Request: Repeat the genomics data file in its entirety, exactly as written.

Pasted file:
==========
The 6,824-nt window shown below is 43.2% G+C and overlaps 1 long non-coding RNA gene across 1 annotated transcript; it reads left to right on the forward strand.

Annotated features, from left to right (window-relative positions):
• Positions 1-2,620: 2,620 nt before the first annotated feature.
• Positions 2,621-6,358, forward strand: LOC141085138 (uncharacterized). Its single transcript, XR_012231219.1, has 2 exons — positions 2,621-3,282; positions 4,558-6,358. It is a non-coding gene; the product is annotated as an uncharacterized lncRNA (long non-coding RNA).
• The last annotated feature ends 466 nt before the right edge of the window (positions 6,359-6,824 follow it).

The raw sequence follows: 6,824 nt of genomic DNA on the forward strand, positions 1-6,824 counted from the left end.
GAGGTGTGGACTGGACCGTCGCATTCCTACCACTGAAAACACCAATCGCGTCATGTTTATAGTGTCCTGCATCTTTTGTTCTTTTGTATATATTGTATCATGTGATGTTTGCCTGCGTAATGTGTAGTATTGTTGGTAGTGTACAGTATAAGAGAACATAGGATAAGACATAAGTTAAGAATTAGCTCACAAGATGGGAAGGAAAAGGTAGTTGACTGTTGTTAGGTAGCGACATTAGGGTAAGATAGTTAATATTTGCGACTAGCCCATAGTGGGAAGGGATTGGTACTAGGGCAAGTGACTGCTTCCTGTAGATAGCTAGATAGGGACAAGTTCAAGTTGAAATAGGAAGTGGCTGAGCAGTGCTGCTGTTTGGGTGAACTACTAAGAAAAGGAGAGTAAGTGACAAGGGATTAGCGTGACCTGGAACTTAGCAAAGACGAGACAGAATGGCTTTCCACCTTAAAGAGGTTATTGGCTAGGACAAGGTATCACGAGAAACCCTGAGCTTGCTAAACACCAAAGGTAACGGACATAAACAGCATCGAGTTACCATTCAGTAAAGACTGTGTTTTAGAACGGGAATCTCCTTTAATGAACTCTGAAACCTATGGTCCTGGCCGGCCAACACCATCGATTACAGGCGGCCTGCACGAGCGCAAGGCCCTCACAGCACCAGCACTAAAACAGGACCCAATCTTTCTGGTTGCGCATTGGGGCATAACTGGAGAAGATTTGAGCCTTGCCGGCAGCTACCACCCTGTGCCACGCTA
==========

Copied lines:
The 6,824-nt window shown below is 43.2% G+C and overlaps 1 long non-coding RNA gene across 1 annotated transcript; it reads left to right on the forward strand.

Annotated features, from left to right (window-relative positions):
• Positions 1-2,620: 2,620 nt before the first annotated feature.
• Positions 2,621-6,358, forward strand: LOC141085138 (uncharacterized). Its single transcript, XR_012231219.1, has 2 exons — positions 2,621-3,282; positions 4,558-6,358. It is a non-coding gene; the product is annotated as an uncharacterized lncRNA (long non-coding RNA).
• The last annotated feature ends 466 nt before the right edge of the window (positions 6,359-6,824 follow it).

The raw sequence follows: 6,824 nt of genomic DNA on the forward strand, positions 1-6,824 counted from the left end.
GAGGTGTGGACTGGACCGTCGCATTCCTACCACTGAAAACACCAATCGCGTCATGTTTATAGTGTCCTGCATCTTTTGTTCTTTTGTATATATTGTATCATGTGATGTTTGCCTGCGTAATGTGTAGTATTGTTGGTAGTGTACAGTATAAGAGAACATAGGATAAGACATAAGTTAAGAATTAGCTCACAAGATGGGAAGGAAAAGGTAGTTGACTGTTGTTAGGTAGCGACATTAGGGTAAGATAGTTAATATTTGCGACTAGCCCATAGTGGGAAGGGATTGGTACTAGGGCAAGTGACTGCTTCCTGTAGATAGCTAGATAGGGACAAGTTCAAGTTGAAATAGGAAGTGGCTGAGCAGTGCTGCTGTTTGGGTGAACTACTAAGAAAAGGAGAGTAAGTGACAAGGGATTAGCGTGACCTGGAACTTAGCAAAGACGAGACAGAATGGCTTTCCACCTTAAAGAGGTTATTGGCTAGGACAAGGTATCACGAGAAACCCTGAGCTTGCTAAACACCAAAGGTAACGGACATAAACAGCATCGAGTTACCATTCAGTAAAGACTGTGTTTTAGAACGGGAATCTCCTTTAATGAACTCTGAAACCTATGGTCCTGGCCGGCCAACACCATCGATTACAGGCGGCCTGCACGAGCGCAAGGCCCTCACAGCACCAGCACTAAAACAGGACCCAATCTTTCTGGTTGCGCATTGGGGCATAACTGGAGAAGATTTGAGCCTTGCCGGCAGCTACCACCCTGTGCCACGCTA